Skip to comments.CBS: Chronic unemployment worse than Great Depression
Posted on 06/06/2011 9:34:07 AM PDT by Justaham
The media began the weekend making unfavorable comparisons between Barack Obamas economy and the Great Depression, and now theyre beginning the week with another one and this ones more accurate. CBS delved into the jobless numbers and discovered that the percentage of unemployed who have been out of work for more than six months now exceeds that of the 1930s economic collapse:
There is an unfortunate adage for the unemployed: The longer folks are out of a job, the longer it takes them to find a new one.
CBS News correspondent Ben Tracy reports that the chronically unemployed face the hardest road back to recovery, and that while the jobs picture may be improving statistically on a national level, it is not for them.
About 6.2 million Americans, 45.1 percent of all unemployed workers in this country, have been jobless for more than six months a higher percentage than during the Great Depression.
(Excerpt) Read more at hotair.com ...
Oops, the honeymoon is over. You know this is not going to sit well with King Ego.
The longer you are unemployed the longer you are likely to stay that way>
I wonder how much apathy enters into that.
Obama = FDR.
I remember a saying that went something like “You have to have a job to get another job” (I’m paraphrasing). I wonder if some companies, businesses etc... look more favorably toward an applicant that is currently employed vs one (maybe with better qualifications) that is currently unemployed?
We had better talk nice to the Chinese.
Those in a long time secure position had better start watching their backs at this point.
This is a shot across Obama’s bow. The MSM needs a new set of marching orders.
Really good job search sites:
State (and territories) Job Banks
Companies DO look more favorably towards those job seekers who are currently employed. This has been common the business world for years, unrelated to the current economic downturn.
The thinking, rightly or wrongly, is as follows:
Businesses hiring for any but an entry-level type of job seek those who have experience in that area. The ideal job candidate will be someone who is currently working in the field.
And related to that, the thinking is that if a job candidate is such a great candidate, that he/she would not be out of work for long. The thinking is that if he/she were laid off, that he/she would find something else soon if he/she was a top notch candidate.
And, related to layoffs and downsizing, the thinking is that if one were such a great worker,that he/she would not have been laid off; that he/she would have been among those kept when a business went through a merger/reorganization/downsizing.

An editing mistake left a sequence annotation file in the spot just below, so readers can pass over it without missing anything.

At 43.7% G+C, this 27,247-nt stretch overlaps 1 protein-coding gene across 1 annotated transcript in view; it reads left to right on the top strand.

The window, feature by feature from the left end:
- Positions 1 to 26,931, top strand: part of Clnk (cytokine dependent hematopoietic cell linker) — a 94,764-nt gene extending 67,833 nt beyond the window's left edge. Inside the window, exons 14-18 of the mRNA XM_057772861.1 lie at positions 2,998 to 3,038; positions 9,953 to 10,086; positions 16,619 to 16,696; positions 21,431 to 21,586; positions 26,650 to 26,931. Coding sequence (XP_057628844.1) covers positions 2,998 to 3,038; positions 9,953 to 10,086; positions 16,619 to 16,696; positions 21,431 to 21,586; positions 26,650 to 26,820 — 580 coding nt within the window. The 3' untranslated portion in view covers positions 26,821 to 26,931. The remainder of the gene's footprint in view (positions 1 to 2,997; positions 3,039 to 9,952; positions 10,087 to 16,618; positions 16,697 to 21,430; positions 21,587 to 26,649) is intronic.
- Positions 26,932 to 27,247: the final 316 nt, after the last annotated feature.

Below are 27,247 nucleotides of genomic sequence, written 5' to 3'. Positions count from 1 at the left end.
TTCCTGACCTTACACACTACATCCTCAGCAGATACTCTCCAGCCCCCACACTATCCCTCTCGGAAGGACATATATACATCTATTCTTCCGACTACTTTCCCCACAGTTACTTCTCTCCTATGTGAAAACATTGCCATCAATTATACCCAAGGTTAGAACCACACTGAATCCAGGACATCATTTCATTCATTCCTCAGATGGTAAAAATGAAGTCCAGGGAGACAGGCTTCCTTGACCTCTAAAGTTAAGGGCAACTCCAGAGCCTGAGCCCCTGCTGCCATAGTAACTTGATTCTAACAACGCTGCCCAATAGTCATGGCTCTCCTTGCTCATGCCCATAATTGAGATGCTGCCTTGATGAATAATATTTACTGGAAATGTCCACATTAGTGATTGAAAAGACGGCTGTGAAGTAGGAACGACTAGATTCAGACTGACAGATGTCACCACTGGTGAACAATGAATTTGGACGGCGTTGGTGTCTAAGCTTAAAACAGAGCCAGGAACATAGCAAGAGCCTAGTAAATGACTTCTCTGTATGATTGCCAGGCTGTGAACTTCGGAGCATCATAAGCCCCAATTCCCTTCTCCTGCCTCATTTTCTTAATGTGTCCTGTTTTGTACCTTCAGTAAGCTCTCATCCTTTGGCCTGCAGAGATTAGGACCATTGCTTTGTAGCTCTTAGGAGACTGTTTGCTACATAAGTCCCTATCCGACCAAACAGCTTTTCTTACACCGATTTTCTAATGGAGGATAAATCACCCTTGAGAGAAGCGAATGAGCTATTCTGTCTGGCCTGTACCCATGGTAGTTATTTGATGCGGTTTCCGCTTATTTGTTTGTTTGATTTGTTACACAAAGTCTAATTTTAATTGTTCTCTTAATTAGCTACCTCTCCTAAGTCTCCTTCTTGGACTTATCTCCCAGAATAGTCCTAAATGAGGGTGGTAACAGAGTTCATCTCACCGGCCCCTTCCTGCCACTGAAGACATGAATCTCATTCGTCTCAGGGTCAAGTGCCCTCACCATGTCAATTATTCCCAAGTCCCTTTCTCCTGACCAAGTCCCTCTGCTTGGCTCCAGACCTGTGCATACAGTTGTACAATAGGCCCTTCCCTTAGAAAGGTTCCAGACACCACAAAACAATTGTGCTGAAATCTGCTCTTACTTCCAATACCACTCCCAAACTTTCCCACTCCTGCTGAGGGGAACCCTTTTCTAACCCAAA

Bottom line — business people think that top notch job candidates will find work fairly quickly if they are unemployed involuntarily for any reason. That may not be fair, but that’s how many business people look at it.
I guess the saying is true then? In a way it is sad because a very good applicant can be right there. I guess he or she could explain why they are out of work. That could possibly help. I mean if an entire business shut down, it had no reflection on that employee. If they were the top 10% newest hired, and the company got rid of that %.... it makes sense. Here is a question that I have wondered: let’s say a person was let go and is an accountant (fill in any sort of job). They can’t find an accounting job right away so they get a job at Home Depot (fill in any other sort of job). Would they still look hirable as an accountant or have they forfeited that job experience because of the Home Depot association?
UHOh is the MSM starting to report the truth about their guy? If so he is in deep deep do do with no boots.
Take the banner and Barry and overlay it on a shot of those waiting in an unemployment line or old soup lines from the ‘30’s. :>
When the store is in trouble you don’t go get a starry-eyed kid out the toy aisle to turn things around, especially when the kid is as screwed up as Obama.
It all depends how long someone worked at Home Depot or some other place like that. If they worked at Home Depot for just a few months, to earn money and make ends meet, that would not be held against them. But if the time at Home Depot stretched out to nine months, let’s say, then unfortunately some employers would think, why didn’t this person find work at an accountant yet, in this example.
So shorter term temporary working at some random job so you can pay the bills won’t be held against you. But if that period of time stretches out to long term, then questions will arise as to why you still haven’t found work in the field in which you have the experience.
It is often a problem with the potential employer saying the prospective employee has been unemployed for too long a period or that they are “too old” or the potential employee’s expectations for pay and advancement will be too high or the position is below their experience level and they won’t do well with a lesser job or they have had only partime jobs for the last few years so they are unreliable. Those attitudes often leads to apathy. There are a lot of people out there trying, repeadedly, to find any job and who are honest, hard workers with a wide range of skills and experience but too many employers have set up hiring rules that exclude potential employees who might be the best choice.